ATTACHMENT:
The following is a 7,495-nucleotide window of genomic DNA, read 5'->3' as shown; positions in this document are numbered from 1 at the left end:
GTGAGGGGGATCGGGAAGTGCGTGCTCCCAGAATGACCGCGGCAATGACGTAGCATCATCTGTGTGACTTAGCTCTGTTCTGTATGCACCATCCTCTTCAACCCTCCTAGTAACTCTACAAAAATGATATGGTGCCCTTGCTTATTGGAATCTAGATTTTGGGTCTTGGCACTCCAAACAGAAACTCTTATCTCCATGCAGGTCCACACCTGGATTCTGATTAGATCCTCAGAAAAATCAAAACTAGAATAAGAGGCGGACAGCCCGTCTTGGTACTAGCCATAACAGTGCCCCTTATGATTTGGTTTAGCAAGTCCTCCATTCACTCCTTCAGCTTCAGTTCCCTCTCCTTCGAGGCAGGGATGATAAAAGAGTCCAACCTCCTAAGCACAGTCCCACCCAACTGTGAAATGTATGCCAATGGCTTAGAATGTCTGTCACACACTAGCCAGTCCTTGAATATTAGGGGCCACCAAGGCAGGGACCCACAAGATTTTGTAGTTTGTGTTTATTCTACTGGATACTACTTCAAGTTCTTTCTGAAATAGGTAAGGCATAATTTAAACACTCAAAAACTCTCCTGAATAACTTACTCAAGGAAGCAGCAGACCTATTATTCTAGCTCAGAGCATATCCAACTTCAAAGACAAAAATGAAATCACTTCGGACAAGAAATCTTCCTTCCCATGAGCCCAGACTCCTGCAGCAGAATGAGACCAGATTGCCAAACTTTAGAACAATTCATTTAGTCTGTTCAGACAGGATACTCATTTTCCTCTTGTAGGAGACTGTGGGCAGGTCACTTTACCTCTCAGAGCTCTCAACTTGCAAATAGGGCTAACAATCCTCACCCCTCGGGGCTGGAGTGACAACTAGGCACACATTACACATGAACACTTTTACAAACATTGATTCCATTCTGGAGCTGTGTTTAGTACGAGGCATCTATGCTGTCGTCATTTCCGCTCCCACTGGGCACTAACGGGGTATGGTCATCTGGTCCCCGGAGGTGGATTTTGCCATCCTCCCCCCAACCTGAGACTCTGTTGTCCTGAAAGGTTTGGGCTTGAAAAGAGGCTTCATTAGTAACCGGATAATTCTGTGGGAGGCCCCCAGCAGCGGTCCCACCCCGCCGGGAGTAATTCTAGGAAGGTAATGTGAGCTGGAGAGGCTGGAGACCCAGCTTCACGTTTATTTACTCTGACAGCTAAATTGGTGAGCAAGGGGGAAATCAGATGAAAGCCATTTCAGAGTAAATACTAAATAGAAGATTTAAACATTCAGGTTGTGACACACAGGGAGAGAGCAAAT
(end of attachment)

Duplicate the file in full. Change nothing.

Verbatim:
The following is a 7,495-nucleotide window of genomic DNA, read 5'->3' as shown; positions in this document are numbered from 1 at the left end:
GTGAGGGGGATCGGGAAGTGCGTGCTCCCAGAATGACCGCGGCAATGACGTAGCATCATCTGTGTGACTTAGCTCTGTTCTGTATGCACCATCCTCTTCAACCCTCCTAGTAACTCTACAAAAATGATATGGTGCCCTTGCTTATTGGAATCTAGATTTTGGGTCTTGGCACTCCAAACAGAAACTCTTATCTCCATGCAGGTCCACACCTGGATTCTGATTAGATCCTCAGAAAAATCAAAACTAGAATAAGAGGCGGACAGCCCGTCTTGGTACTAGCCATAACAGTGCCCCTTATGATTTGGTTTAGCAAGTCCTCCATTCACTCCTTCAGCTTCAGTTCCCTCTCCTTCGAGGCAGGGATGATAAAAGAGTCCAACCTCCTAAGCACAGTCCCACCCAACTGTGAAATGTATGCCAATGGCTTAGAATGTCTGTCACACACTAGCCAGTCCTTGAATATTAGGGGCCACCAAGGCAGGGACCCACAAGATTTTGTAGTTTGTGTTTATTCTACTGGATACTACTTCAAGTTCTTTCTGAAATAGGTAAGGCATAATTTAAACACTCAAAAACTCTCCTGAATAACTTACTCAAGGAAGCAGCAGACCTATTATTCTAGCTCAGAGCATATCCAACTTCAAAGACAAAAATGAAATCACTTCGGACAAGAAATCTTCCTTCCCATGAGCCCAGACTCCTGCAGCAGAATGAGACCAGATTGCCAAACTTTAGAACAATTCATTTAGTCTGTTCAGACAGGATACTCATTTTCCTCTTGTAGGAGACTGTGGGCAGGTCACTTTACCTCTCAGAGCTCTCAACTTGCAAATAGGGCTAACAATCCTCACCCCTCGGGGCTGGAGTGACAACTAGGCACACATTACACATGAACACTTTTACAAACATTGATTCCATTCTGGAGCTGTGTTTAGTACGAGGCATCTATGCTGTCGTCATTTCCGCTCCCACTGGGCACTAACGGGGTATGGTCATCTGGTCCCCGGAGGTGGATTTTGCCATCCTCCCCCCAACCTGAGACTCTGTTGTCCTGAAAGGTTTGGGCTTGAAAAGAGGCTTCATTAGTAACCGGATAATTCTGTGGGAGGCCCCCAGCAGCGGTCCCACCCCGCCGGGAGTAATTCTAGGAAGGTAATGTGAGCTGGAGAGGCTGGAGACCCAGCTTCACGTTTATTTACTCTGACAGCTAAATTGGTGAGCAAGGGGGAAATCAGATGAAAGCCATTTCAGAGTAAATACTAAATAGAAGATTTAAACATTCAGGTTGTGACACACAGGGAGAGAGCAAAT